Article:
Lieutenant Colonel Robert Lee Wolverton, late Commander of the 3rd Battalion of the 506th Paratroop Infantry Regiment, 101st Airborne Division, sleeps in St. Mere Eglise in Normandy where he died in action on June 6, 1944.
He died the hero’s death of which he may have dreamed when, as a boy of nine, he dedicated his life to his country. Not yet thirty when he died, he had yet piled up an enviable record of service and left an example of perseverance, courage and idealism running like a bright thread through the difficult years from that long ago day, when the burning desire to attend West Point gripped the small boy, until Invasion Day, when the veteran paratrooper plunged to his death on the flaming fields of Normandy.
Son of Wayne Jay and Hattie Sharp Wolverton, he was born on October 5, 1914, in Elkins, West Virginia, where he attended grammar and high school and Davis and Elkins College.
Bob was just nine years old when he began to talk of going to West Point. West Point remained uppermost in his mind during the next eleven years, and it was largely through his own efforts that he secured his appointment in 1934.
Outwardly, his boyhood seemed much like that of any intelligent, athletic boy; but in reality, all that he felt and said and did was integrated with this intense longing to be a cadet at the United States Military Academy.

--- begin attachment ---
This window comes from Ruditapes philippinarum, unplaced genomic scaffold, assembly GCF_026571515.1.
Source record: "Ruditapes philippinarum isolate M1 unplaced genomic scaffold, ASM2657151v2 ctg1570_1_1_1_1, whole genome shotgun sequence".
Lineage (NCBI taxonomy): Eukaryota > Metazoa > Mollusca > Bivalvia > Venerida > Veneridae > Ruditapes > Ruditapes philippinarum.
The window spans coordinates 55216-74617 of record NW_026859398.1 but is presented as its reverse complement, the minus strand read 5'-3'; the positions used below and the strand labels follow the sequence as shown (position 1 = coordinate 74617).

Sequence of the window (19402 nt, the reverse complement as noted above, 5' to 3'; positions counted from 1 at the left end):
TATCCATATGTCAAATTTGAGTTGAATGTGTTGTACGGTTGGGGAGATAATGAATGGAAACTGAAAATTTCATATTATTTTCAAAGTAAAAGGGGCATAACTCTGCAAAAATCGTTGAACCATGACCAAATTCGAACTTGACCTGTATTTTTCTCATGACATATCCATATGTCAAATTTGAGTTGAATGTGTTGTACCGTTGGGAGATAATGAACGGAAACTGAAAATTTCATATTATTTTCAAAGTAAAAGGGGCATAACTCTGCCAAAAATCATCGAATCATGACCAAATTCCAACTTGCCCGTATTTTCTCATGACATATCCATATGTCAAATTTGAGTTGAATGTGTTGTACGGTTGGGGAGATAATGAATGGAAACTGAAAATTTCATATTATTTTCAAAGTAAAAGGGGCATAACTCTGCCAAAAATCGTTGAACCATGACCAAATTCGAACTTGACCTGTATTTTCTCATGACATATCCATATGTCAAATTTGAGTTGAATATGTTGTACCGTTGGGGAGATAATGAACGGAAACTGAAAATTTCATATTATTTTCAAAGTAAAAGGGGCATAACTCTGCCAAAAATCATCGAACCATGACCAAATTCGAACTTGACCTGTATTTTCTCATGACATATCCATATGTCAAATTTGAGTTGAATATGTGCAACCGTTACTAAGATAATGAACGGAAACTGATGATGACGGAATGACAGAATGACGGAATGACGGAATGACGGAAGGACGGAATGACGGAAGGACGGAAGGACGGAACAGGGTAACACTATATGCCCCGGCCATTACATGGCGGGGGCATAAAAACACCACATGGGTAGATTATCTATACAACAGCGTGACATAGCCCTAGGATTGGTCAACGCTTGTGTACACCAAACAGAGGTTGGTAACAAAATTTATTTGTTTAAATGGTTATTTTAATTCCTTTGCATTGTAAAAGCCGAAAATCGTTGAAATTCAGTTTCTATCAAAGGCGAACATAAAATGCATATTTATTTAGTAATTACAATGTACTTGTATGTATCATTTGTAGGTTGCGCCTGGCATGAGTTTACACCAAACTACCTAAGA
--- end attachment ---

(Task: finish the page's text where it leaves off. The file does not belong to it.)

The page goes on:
Loving athletics, and thinking they would harden his body for military service, he played football in high school and college with all his characteristic energy, an energy which proved almost calamitous to his plans, for he overstrained his heart. His acceptance at West Point depended, he knew, on his overcoming that handicap, impossible as it seemed; but he would not admit defeat, and by dint of a carefully controlled health regimen, he was able to pass the physical examination when his appointment finally came through.
The eleven years from 1923 to 1934 were a period of alternating hope and disappointment for him. When he graduated from high school in 1932, there seemed to be no chance of his entering West Point so he attended Davis and Elkins College for two years while the obstacles to his ambition piled up and multiplied around him. However, he carried on a correspondence with two or three cadets and kept in touch with openings in his district. Consequently, when a vacancy occurred, he was able to notify his Congressman and to secure his sponsorship.
Bob loved West Point; the football trips, the trip to Benning, First Class weekends, the association with fellow cadets, the majestic Hudson, but most of all, I think, its hallowed traditions. He played football on the B squad, rode in the horse show at Tuxedo Park, and took part in other activities. He had a strong inclination toward the artistic and after graduation often amused himself by experimenting in oils, turning out several portraits of his friends.